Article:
Is America growing weaker? It depends on what you mean by “weak,” Dan Nexon, an associate professor at Georgetown University, wrote in a revealing blog post on Jan. 18, 2020.
“The debate over American relative decline can get pretty complicated,” wrote Nexon, whose book Exit from Hegemony: the Unravelling of the American Global Order is due from Oxford University Press in 2020.
“You can’t really sum the components of state power into some kind of aggregate, ‘total power’ measure,” Nexon wrote at the blog Lawyers, Guns and Money. “Even if you could, it’s not clear how you would create a metric that includes the different instruments associated with economic, military, diplomatic and other capabilities.”
Some experts weigh national power by comparing gross domestic product. In absolute GDP terms, the United States with its $22-trillion economy still by far is the world’s most powerful country. Number-two China commands a $15-trillion economy. Both the U.S. and Chinese economies are growing at roughly similar rates, making it unlikely that China any time soon will overtake America in unadjusted GDP.
But there’s another way of calculating GDP, which is to adjust it for the strength of a country’s currency inside its own borders, also known as “purchasing price parity” or PPP. ‘Whether you use nominal or PPP gives a rather different picture of the largest players in the global economy,” Nexon explained.
With its lower standard of living and cheap labor, PPP adjustments for China yield a $29-trillion economy, which is $7 trillion more than America’s own PPP-adjusted GDP. But PPP adjustments are deceiving, in particular for countries that import costly goods. China still relies on imports of machinery, engines, vehicles, aircraft and oil -- things for which it cannot pay domestic rates.
“GDP is an imperfect proxy for global economic power,” Nexon wrote. “Global economic influence depends not simply on how rich a country is, but many other factors, including the value of its consumer market, how much money its government has to ‘throw around’ in international affairs and asymmetries in influence generated by patterns in interdependence.”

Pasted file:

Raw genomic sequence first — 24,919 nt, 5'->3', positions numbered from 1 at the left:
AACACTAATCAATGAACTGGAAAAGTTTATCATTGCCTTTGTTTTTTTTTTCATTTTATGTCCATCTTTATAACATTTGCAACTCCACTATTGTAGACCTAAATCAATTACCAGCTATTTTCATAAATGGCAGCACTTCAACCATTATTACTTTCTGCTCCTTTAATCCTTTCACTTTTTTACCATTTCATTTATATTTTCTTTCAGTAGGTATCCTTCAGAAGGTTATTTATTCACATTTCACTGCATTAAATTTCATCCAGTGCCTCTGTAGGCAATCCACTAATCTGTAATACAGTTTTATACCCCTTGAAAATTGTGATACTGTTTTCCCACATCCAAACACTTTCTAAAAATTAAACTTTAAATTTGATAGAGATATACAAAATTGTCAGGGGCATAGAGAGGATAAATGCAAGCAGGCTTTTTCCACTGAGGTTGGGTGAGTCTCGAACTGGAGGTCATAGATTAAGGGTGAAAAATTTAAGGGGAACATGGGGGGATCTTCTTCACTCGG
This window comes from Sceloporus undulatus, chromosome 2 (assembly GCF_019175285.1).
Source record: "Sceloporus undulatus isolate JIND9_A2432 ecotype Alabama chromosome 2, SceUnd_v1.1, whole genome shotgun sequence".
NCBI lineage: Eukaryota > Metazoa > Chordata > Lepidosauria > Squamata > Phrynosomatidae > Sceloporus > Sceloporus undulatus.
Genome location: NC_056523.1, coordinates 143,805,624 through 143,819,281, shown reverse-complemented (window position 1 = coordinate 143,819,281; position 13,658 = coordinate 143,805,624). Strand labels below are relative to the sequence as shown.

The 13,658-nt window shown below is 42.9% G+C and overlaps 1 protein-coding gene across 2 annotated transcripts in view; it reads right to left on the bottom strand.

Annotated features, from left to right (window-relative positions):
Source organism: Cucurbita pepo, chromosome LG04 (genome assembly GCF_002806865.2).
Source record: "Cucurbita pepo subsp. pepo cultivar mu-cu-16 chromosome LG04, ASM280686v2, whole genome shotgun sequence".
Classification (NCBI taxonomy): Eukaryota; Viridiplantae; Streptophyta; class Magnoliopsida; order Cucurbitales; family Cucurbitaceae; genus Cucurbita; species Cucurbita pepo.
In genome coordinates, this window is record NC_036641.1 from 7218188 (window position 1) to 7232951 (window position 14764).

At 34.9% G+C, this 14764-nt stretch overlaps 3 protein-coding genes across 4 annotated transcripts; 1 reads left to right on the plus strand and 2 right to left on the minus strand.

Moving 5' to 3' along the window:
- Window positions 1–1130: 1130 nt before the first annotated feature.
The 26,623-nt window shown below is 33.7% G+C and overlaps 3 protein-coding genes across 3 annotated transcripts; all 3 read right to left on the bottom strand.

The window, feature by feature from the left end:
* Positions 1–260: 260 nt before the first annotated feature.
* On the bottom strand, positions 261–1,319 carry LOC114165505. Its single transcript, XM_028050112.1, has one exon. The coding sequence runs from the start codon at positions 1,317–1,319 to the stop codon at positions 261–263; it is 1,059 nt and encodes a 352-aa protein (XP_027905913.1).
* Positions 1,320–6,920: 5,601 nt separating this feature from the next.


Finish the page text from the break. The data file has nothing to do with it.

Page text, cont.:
There are other ways of calculating national power, Nexon explained. But “military spending is, if anything, a more problematic proxy,” he added. “Military spending is, in some ways, less transparent. It is also a pretty indirect measure of the strength of the military instruments that a state has at its potential. The technological characteristics of those instruments, the combat readiness of military forces, how specific portfolios of capabilities interact, logistics and a host of other factors shape military power. Military power also has a symbolic dimension – which matters, given that a lot of the power-political ‘work’ done by military instruments has little to do with actual combat operations.”
Given those caveats, does China’s rise as a military power mean that the United States is weaker in comparison? Nexon is skeptical.
“China is only at the very beginning of its effort to develop the political infrastructure for power-projection, and it is capable of engaging in some limited overseas operations,” he wrote. “When it comes to conventional military strength, we simply don’t know how effective China would be at blocking U.S. power-projection into East Asia in the event of a military conflict. What we do know is that China is better positioned to do so than it was 10 years ago, and that it continues to improve its war-fighting capabilities.”
“I do not doubt that the United States is capable of remaining – and likely to remain – a global power,” Nexon concluded. “It may have many years left as the only truly worldwide military powerhouse.”
But there are other dimensions of global leadership. The United States under Pres. Donald Trump has lost influence as Trump attacks long-term allies and demonizes countries he has described as “shit-holes” and exporters of criminals.
In surrendering America’s soft power, Trump increasingly relies on threats of military force to exert influence on world events. But the militarization of influence can result in a fragile kind of power, as the Soviet Union learned during the Cold War. That could be the greatest risk the United States faces as it seeks to preserve its power in the world.
“The combination of declining non-military instruments of leadership and continuing military dominance could prove particularly toxic,” Nexon wrote, “as it will leave the United States more dependent on threats to use force – and the actual use of force – to pursue its interests.”